Why Does Queen Elizabeth II Never Take Down Her Christmas Decorations Until February?
The British royal family are known to do things quite differently from America, which isn’t surprising considering how much we’ve borrowed from the U.K. in entertainment. While we know certain protocol is expected when talking in front of Queen Elizabeth II, she can also do something else different from the rest of us: Avoiding Christmas decoration removal until February.
Those of you not familiar with Windsor traditions may wonder why she does this when the rest of us take decorations down in early January.
What started this royal tradition? An emotionally personal reason exists behind it.
The Windsors go all out with Christmas decorations
“Through the many changes I have seen over the years – faith, family and friendship have been not only a constant for me but a source of personal comfort and reassurance.”
Watch The Queen's Christmas broadcast on TV and @RoyalFamily @TwitterUK tomorrow at 3pm GMT. #QueensSpeech pic.twitter.com/P3V8DLKQS8
— The Royal Family (@RoyalFamily) December 24, 2018
If you follow the royal family on Twitter, then you probably saw some of the tweets posted this year showcasing their decorations from various locations.
It’s hard to believe Christmas decorations could cause controversy, yet one particular picture did ruffle some feathers. This had nothing to do with the beautiful tree and wreaths dotting the palace living room. Instead, it had to do with a nearby piano.
When Queen Elizabeth gave her annual Christmas speech, you had a chance to see just how opulent their annual decorations are. What caused the stir was the grand piano in behind her slathered in gold.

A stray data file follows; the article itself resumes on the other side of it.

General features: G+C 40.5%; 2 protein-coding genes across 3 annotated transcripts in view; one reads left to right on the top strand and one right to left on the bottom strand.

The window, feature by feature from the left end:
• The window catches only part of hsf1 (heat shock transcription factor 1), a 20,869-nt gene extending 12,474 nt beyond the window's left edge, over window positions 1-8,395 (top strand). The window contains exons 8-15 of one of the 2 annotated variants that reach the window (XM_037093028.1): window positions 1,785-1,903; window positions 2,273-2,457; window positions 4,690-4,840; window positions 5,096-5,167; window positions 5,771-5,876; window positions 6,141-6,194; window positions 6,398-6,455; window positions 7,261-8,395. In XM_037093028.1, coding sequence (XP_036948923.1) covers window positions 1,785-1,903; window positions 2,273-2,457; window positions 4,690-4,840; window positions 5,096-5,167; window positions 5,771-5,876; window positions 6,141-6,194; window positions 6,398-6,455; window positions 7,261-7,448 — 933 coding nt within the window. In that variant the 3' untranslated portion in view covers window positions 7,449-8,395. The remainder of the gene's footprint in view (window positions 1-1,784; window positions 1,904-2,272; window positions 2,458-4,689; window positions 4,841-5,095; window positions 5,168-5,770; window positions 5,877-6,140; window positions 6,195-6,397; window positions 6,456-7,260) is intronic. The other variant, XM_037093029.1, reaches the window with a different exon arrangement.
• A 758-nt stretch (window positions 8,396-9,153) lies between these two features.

Many thought it was poor taste to showcase such an ostentatious piano when her speech was all about respecting others and embracing differences.
Slightly more humble Christmas decorations
Wishing you all a very Happy Christmas from Clarence House. pic.twitter.com/NJ82rO2Nea
— Clarence House (@ClarenceHouse) December 25, 2018
The Grand Staircase is looking festive with a garland and lights. ✨ pic.twitter.com/a39f1jcERd
— The Royal Family (@RoyalFamily) December 7, 2018
Take a look around on the Royal Family Twitter account, and you’ll see more shots of their Christmas decorations from this last holiday season.
If you think some of the decorations looked luxurious from Buckingham Palace, then the tree shown from Clarence House seemed more humble. The same goes for the garlands seen decorating the palace’s Grand Staircase.
One thing you can say is the royals definitely have good taste in their holiday decorating. Many could argue today’s White House could learn from the Windsors on how to decorate with pure class.
Behind-the-scenes, we likely know what didn’t occur during their holiday gatherings. Within a long list of things the Queen doesn’t like, she doesn’t love having kids at the dinner table. No doubt this made things awkward when William and Kate brought their kids to see their grandparents for Christmas.
Keeping Christmas decorations up for an extra month
Undoubtedly, the initial reaction of Americans upon hearing the Queen keeps her decorations up until February is one of further ostentation.
This isn’t really the case. Let’s remember the royals are real people with emotional things once affecting their lives. The real reason the Queen keeps Christmas decorations up is due to the passing of her father (King George VI) in 1952.
His sudden passing was an emotional blow to the Queen who was only 25 years old at the time. He died on February 6 then while the Queen was away in Kenya.
Since the royals spend time at Sandringham Estate during Christmas (and don’t leave until February), they keep Christmas decorations up until February 6 in memory of her father.
Now you see there’s often a much more serious reason for any unusual royal tradition.
Queen Elizabeth II keeping her father’s memory alive
King George VI’s passing placed the Queen on the throne in 1952, setting her destiny in place, including strong associations with America and our Presidents.
Perhaps we Americans will look at Queen Elizabeth II a little differently now around the holidays when we realize she went through the same pain of loss we all go through.
Even if you can joke that Americans often don’t take down their Christmas lights until six months after the holidays are over, at least the royals make a strong point to uphold the memory of their centuries-long duty to the U.K.